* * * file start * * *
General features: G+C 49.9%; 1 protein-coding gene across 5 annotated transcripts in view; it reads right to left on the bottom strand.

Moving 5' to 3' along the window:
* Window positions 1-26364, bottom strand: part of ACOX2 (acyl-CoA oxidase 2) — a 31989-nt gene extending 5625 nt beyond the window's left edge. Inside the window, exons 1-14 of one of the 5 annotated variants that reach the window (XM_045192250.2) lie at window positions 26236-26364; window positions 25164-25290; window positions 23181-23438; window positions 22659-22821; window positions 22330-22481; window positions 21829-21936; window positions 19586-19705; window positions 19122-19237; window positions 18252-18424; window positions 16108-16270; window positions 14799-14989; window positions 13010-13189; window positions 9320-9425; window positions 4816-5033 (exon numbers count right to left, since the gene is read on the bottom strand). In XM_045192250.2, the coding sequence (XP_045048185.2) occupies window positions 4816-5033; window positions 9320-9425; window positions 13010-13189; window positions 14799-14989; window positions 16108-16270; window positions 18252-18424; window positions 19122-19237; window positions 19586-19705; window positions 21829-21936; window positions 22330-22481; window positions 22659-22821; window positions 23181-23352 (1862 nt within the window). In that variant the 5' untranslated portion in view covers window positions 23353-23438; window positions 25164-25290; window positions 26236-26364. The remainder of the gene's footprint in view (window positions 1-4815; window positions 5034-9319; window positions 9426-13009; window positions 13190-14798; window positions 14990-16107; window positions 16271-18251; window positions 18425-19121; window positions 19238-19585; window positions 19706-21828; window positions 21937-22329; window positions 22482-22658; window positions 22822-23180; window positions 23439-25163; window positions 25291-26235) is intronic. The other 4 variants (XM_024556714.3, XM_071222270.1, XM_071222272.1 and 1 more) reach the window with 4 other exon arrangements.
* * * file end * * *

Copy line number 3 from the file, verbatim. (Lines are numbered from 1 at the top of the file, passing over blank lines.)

* Window positions 1-26364, bottom strand: part of ACOX2 (acyl-CoA oxidase 2) — a 31989-nt gene extending 5625 nt beyond the window's left edge. Inside the window, exons 1-14 of one of the 5 annotated variants that reach the window (XM_045192250.2) lie at window positions 26236-26364; window positions 25164-25290; window positions 23181-23438; window positions 22659-22821; window positions 22330-22481; window positions 21829-21936; window positions 19586-19705; window positions 19122-19237; window positions 18252-18424; window positions 16108-16270; window positions 14799-14989; window positions 13010-13189; window positions 9320-9425; window positions 4816-5033 (exon numbers count right to left, since the gene is read on the bottom strand). In XM_045192250.2, the coding sequence (XP_045048185.2) occupies window positions 4816-5033; window positions 9320-9425; window positions 13010-13189; window positions 14799-14989; window positions 16108-16270; window positions 18252-18424; window positions 19122-19237; window positions 19586-19705; window positions 21829-21936; window positions 22330-22481; window positions 22659-22821; window positions 23181-23352 (1862 nt within the window). In that variant the 5' untranslated portion in view covers window positions 23353-23438; window positions 25164-25290; window positions 26236-26364. The remainder of the gene's footprint in view (window positions 1-4815; window positions 5034-9319; window positions 9426-13009; window positions 13190-14798; window positions 14990-16107; window positions 16271-18251; window positions 18425-19121; window positions 19238-19585; window positions 19706-21828; window positions 21937-22329; window positions 22482-22658; window positions 22822-23180; window positions 23439-25163; window positions 25291-26235) is intronic. The other 4 variants (XM_024556714.3, XM_071222270.1, XM_071222272.1 and 1 more) reach the window with 4 other exon arrangements.